We hear a lot in the media every day about eating disorders. What causes them, which celebrities have them, who's died from them. In a world where mental illnesses are sensationalised into tabloid headlines, there are a lot of misconceptions. We're here to put an end to that.
1 People with eating disorders are thin
We can't blame you for thinking this one, as it is actually part of the criteria doctors use to diagnose anorexia nervosa. However, despite the common view that eating disorder sufferers are walking skeletons, many victims may be of average weight, or even overweight.
Disorders like anorexia are primarily mental problems before they become physical, and someone can be suffering from very unhealthy attitudes towards food but still maintain an average size. Bulimia sufferers often struggle to lose weight because of their binging behaviours.
Additionally, many people forget that compulsive overeating is also an eating disorder.
If you've ever thought someone might have a problem but dismissed it because 'they're not skinny enough', please remember how damaging and wrong this attitude can be. It can make sufferers feel even more insecure, and it means people become seriously ill before they get the attention they deserve.
2 People with eating disorders are vain
Dangerous attitudes to food don't simply arise because someone wants to look like a model or a Barbie doll. Whilst society's cultural perceptions of beauty don't help, plenty of sufferers say the media is not to blame for their problems.
There is no one cause of eating disorders, and scientists and psychologists alike have discovered causes ranging from bullying (nurture) to genetics (nature).
3 Eating disorders are a choice
Nope. Try again. They are mental disorders as real and as serious as bipolar disorder, depression, or OCD. In fact, eating disorders have the highest mortality rate of any mental illness.
4 Only women can have eating disorders
We have this perception that eating disorders are suffered by young white affluent women but they can affect anyone of any race, social status, background, or gender.
It's important to remember that 11% of eating disorder sufferers are male and that this estimation is probably low because of the stigma attached to such illnesses. For more info, visit Men Get Eating Disorders Too.
5 Anorexia and Bulimia are the only (dangerous) disorders
Anorexia and bulimia aren't the only eating disorders, though they are the one we hear about the most.
EDNOS are 'eating disorders not otherwise specified' and often consist of a range of symptoms. One such problem is 'chewing and spitting' a disordered eating behaviour in which sufferers chew but do not swallow their food.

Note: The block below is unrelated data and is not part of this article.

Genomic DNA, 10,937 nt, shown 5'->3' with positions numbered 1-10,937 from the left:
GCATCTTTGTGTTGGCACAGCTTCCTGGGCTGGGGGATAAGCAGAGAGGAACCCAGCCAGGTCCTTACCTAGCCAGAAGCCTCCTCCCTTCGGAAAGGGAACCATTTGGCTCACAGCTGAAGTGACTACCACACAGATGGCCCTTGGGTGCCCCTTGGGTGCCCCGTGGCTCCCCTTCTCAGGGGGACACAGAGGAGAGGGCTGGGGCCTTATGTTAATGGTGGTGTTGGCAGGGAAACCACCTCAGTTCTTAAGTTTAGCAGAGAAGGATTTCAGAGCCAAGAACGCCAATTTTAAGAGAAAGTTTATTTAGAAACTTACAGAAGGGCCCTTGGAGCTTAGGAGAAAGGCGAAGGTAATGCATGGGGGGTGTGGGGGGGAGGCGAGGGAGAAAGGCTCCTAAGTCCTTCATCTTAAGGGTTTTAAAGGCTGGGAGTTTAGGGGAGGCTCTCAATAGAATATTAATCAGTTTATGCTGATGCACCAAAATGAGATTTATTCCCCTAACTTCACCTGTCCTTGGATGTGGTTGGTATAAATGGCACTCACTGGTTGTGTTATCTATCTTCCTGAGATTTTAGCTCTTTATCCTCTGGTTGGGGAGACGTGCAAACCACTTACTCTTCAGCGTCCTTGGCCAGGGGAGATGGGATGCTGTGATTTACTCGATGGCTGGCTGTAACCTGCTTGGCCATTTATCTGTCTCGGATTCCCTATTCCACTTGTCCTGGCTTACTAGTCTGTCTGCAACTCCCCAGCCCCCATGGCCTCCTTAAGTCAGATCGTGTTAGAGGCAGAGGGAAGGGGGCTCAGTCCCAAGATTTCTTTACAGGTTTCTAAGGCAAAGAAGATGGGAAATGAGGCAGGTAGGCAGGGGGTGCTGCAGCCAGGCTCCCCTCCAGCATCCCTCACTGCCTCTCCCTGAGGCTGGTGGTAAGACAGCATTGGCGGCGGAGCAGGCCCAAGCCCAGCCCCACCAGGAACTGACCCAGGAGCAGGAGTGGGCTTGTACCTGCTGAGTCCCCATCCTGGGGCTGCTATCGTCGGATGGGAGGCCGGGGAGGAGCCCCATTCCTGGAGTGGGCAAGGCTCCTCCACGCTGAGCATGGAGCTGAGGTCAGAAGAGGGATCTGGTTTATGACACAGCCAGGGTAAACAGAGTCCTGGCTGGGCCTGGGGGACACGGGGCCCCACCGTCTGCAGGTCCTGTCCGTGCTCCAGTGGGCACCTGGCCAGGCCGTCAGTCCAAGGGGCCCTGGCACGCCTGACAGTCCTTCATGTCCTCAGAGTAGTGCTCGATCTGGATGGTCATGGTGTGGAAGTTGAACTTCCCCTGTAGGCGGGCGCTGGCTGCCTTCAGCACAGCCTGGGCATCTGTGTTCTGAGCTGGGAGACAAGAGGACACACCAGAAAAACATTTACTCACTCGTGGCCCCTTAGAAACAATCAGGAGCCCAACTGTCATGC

We might not hear as much about these problems, but research shows they are still serious. A study in 2009 found bulimia had a 3.9% mortality rate, anorexia had a 4% mortality rate and EDNOS had a 5.2% mortality rate.
6 'I've seen them eating, they can't have an eating disorder'
People with eating disorders will go to incredible lengths to keep their problem a secret. Anorexics might eat in front of you to pretend they don't have a problem, whilst bulimics and people with binge eating disorder may be prone to overeating.
If you have noticed your friends or relatives acting differently around food, don't dismiss your concerns so easily. Keep your eye out for further signs, listed here.
7 People with eating disorders are stupid
Despite what P!nk told is in her 2006 song 'Stupid Girls', people with eating disorders aren't just airheads who want to be skinny. In fact, scientists have repeatedly discovered that anorexia sufferers have higher IQs than most.
Anorexia sufferers are also frequently perfectionists, which can be a source of stress and anxiety that leads to a desire to control food intakes.
8 People with eating disorders should 'just eat'
If this is true, people with cancer should just stop having cancer, people with missing limbs should just grow new ones, and people with bad eyesight should just 'start seeing'.
Many sufferers do actually want to eat, but the disorder that controls their mind makes it incredibly difficult for them to recover. Although it seems to us like eating or not eating is an easy choice to make, for sufferers it is a daily struggle that can cause feelings of guilt and even a desire to self harm.
9 Eating disorders are about being thin
Although it might seem confusing, often people with eating disorders don't actually want to be thin or underweight. We often confuse the outcome with the cause in such cases.
People develop disordered eating as a way to gain control over their lives, as an act of self harm, or it can even be a compulsion similar to OCD. The causes and motivations are complex, and more often than not sufferers are not motivated vb
10 'I can't have an eating disorder because...'
• 'I'm not thin enough'
• 'I love food so much'
• 'I'm just on a diet'
• 'I still have my periods'
• 'I'm too smart'
• 'I'm a feminist'
• 'I haven't lost any weight'
• 'People call me fat' • 'I can see what I really look like'
Having misconceptions about eating disorders is not just damaging to society, it can be damaging to yourself. Eating disorder sufferers are often in denial about their illness, and may have Body Dysmorphic Disorder (which means they see themselves as fat when they aren't).
Sufferers might try and convince themselves they aren't unwell because they don't fit all the strict criteria offered by doctors and health websites. This is dangerous. Disordered eating is a mental problem, and we need to accept when attitudes are problematic. If you've found yourself counting calories, skipping meals, binging food, deliberately being sick, or in general have a changed attitude to food - seek help before it gets worse.
Feature image: shetakesflight.tumblr.com